General Psychiatry Residency, Massachusetts General Hospital & McLean Hospital (Harvard Medical School)
BA, Harvard University, Neuroscience
MHS, Yale School of Medicine, Health Sciences Research
MD, Yale School of Medicine
Timing of Social Transition for Transgender and Gender Diverse Youth, K-12 Harassment, and Adult Mental Health Outcomes.
The Journal of adolescent health : official publication of the Society for Adolescent Medicine
PURPOSE: Many transgender and gender diverse (TGD) youth undergo a social transition in which they change their gender expression to align with their gender identity. Our objective was to examine associations between timing of social transition (during the prepubertal childhood period, adolescence, or adulthood) and adult mental health outcomes.METHODS: We conducted a secondary analysis of the 2015 U.S. Transgender Survey, a cross-sectional nonprobability survey of 27,715 TGD adults in the United States. Based on self-reports, participants were categorized as having undergone social transition during childhood (ages 3-9 years), adolescence (ages 10-17 years), or adulthood (ages ≥18 years). Using multivariable logistic regression, we examined associations between timing of social transition and adult mental health outcomes.RESULTS: After adjusting for demographic and potential confounding variables, childhood social transition was associated with lower odds of lifetime marijuana use (adjusted odds ratio .7, 95% confidence interval= .5-.8, p < .0001) when compared with adult social transition. Before adjusting for K-12 harassment based on gender identity, adolescent social transition was associated with adverse mental health outcomes, including greater odds of lifetime suicide attempts when compared with adult social transition (adjusted odds ratio 1.3, 95% confidence interval= 1.1-1.7, p= .004). These associations were no longer significant after further adjusting for K-12 harassment.CONCLUSIONS: Although past research has shown TGD youth who undergo social transition have favorable mental health outcomes in the short term, they may have worse mental health in adulthood if not protected from K-12 harassment based on gender identity. It is the responsibility of clinicians to emphasize the importance of adolescents having safe and affirming social environments.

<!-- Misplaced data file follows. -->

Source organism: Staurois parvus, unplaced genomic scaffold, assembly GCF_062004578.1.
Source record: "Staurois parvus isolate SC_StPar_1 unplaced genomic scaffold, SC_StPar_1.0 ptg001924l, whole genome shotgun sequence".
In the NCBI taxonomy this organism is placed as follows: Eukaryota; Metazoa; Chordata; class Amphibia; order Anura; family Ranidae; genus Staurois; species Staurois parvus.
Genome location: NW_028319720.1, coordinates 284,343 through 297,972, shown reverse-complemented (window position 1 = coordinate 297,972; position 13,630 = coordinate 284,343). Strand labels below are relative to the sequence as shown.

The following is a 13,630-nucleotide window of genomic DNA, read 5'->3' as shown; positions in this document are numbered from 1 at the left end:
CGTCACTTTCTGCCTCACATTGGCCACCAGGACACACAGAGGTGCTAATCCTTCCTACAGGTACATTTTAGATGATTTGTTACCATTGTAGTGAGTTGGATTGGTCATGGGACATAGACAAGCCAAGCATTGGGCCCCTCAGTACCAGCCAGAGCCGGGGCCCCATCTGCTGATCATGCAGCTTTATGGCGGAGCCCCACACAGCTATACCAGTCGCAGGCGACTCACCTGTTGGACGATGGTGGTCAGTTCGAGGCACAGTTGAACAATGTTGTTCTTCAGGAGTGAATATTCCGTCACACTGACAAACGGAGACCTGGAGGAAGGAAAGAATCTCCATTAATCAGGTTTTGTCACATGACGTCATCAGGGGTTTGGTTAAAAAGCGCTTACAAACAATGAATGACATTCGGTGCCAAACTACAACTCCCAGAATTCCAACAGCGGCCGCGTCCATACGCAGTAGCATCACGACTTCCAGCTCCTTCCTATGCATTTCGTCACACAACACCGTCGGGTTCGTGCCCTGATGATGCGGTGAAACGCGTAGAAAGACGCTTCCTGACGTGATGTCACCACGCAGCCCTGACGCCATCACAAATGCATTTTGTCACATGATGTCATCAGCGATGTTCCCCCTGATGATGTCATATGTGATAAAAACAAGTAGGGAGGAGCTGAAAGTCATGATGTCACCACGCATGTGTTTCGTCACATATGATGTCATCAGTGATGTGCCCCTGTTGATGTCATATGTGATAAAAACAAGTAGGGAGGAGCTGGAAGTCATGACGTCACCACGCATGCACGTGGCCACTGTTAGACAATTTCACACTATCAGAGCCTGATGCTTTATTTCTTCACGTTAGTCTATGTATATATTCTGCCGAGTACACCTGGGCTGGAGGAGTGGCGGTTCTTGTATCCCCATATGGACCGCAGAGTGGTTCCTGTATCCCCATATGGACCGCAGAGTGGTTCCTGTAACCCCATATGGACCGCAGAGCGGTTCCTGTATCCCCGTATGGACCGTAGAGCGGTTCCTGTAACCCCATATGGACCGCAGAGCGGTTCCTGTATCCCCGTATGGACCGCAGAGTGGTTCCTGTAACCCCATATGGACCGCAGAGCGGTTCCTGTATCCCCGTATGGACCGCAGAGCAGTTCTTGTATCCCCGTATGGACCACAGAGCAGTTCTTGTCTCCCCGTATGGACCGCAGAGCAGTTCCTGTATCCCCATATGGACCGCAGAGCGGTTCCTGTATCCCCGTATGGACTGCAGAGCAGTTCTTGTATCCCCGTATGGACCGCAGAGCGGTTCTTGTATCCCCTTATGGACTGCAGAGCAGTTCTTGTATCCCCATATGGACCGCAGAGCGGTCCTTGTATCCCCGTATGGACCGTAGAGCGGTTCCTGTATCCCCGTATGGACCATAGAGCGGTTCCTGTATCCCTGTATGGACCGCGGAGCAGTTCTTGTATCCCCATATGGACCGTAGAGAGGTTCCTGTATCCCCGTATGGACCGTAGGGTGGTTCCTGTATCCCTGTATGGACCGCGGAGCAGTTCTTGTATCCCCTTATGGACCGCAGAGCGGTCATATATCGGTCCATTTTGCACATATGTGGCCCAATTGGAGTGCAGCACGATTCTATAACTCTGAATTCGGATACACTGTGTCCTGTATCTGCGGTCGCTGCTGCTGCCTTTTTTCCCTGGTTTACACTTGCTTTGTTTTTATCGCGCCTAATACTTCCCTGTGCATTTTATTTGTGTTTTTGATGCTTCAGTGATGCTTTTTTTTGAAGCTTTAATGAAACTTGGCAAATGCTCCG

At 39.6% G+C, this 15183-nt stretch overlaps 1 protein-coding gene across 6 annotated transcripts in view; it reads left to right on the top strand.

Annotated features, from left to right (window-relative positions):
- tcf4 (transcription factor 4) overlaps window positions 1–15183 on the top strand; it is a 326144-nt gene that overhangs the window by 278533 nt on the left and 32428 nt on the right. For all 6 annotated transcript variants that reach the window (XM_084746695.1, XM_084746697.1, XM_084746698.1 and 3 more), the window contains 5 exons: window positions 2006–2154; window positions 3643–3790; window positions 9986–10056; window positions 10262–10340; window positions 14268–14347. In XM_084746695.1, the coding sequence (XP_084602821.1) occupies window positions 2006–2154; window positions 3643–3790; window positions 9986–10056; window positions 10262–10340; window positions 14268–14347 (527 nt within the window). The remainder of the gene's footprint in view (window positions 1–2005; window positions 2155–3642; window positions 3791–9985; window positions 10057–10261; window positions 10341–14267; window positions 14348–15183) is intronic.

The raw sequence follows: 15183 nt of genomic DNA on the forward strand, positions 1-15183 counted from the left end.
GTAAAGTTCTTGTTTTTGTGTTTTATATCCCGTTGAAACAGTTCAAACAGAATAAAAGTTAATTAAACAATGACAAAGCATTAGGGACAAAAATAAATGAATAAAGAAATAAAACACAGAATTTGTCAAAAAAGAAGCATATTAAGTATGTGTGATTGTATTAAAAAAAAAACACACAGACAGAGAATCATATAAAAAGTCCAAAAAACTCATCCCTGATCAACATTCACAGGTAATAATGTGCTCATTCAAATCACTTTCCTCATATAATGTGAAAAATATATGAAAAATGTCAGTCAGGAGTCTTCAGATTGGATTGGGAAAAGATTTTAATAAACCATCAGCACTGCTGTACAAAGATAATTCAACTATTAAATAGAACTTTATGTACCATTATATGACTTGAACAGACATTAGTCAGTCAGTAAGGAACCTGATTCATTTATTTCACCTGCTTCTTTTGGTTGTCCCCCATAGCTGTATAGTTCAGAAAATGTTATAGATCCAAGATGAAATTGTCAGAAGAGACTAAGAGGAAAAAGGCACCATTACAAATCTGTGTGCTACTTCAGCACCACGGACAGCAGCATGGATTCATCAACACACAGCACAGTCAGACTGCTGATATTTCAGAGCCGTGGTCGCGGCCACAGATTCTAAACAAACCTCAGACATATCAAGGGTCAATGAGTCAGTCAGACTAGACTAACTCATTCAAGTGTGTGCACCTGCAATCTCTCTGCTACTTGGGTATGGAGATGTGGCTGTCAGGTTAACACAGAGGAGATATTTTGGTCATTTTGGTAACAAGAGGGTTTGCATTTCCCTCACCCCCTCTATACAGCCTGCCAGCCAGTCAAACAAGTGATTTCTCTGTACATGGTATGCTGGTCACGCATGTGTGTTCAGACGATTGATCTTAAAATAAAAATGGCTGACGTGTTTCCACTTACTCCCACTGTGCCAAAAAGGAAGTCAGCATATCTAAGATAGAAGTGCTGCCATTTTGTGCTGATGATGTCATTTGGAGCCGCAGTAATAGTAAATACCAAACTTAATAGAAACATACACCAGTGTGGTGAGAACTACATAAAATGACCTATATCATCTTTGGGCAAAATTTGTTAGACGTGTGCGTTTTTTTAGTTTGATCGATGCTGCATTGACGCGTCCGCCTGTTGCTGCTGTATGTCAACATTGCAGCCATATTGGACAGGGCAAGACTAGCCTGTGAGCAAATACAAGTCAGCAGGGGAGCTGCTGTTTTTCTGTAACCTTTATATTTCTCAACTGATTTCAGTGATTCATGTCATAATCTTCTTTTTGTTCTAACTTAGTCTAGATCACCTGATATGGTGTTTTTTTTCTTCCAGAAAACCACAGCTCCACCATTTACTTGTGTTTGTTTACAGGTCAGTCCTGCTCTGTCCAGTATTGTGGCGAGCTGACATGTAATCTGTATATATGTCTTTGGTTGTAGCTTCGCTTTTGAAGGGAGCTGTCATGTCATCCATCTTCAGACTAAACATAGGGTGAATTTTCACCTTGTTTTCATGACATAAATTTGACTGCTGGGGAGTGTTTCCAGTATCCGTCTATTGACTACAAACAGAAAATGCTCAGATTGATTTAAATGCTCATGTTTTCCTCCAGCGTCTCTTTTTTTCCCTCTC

View details for DOI 10.1016/j.jadohealth.2021.06.001
View details for PubMedID 34272170
- Found in Transition: A Mother's Evolution During Her Child's Gender Change (Book Review) JOURNAL OF THE AMERICAN ACADEMY OF CHILD AND ADOLESCENT PSYCHIATRY 2021; 60 (6): 784-785
- Legislation to Criminalize Gender-Affirming Medical Care for Transgender Youth. JAMA 2021
The US Supreme Court and the Future of Sexual and Gender Minority Health.
American journal of public health
Over the past decade, the United States has made substantial progress in advancing the rights of sexual and gender minority (SGM) people. In 2015, the Supreme Court of the United States (SCOTUS) decision in Obergefell v. Hodges provided same-sex couples the fundamental right to marry across the United States.1 In 2020, the landmark Bostock v. Clayton County decision extended the interpretation of "on the basis of sex" under title VII of the 1964 Civil Rights Act to prohibit workplace discrimination on the basis of sexual orientation and gender identity.2 This sweeping decision sets the precedent that other sex-based antidiscrimination laws should be interpreted to include SGM people. However, explicit and broad protections based on sexual orientation and gender identity are not common features of federal laws, and existing SGM protections remain tenuous, as they rely on judicial interpretation. With recent shifts in the composition of SCOTUS, there is the increasing possibility that the hard-earned protections for SGM people in the United States will be reversed through recently argued and upcoming cases. Based on the available empirical evidence, we are concerned about the possible physical and mental health sequelae. (Am J Public Health. Published online ahead of print May 20, 2021: e1-e3. https://doi.org/10.2105/AJPH.2021.306302).
View details for DOI 10.2105/AJPH.2021.306302
View details for PubMedID 34019455
Factors Leading to "Detransition" Among Transgender and Gender Diverse People in the United States: A Mixed-Methods Analysis.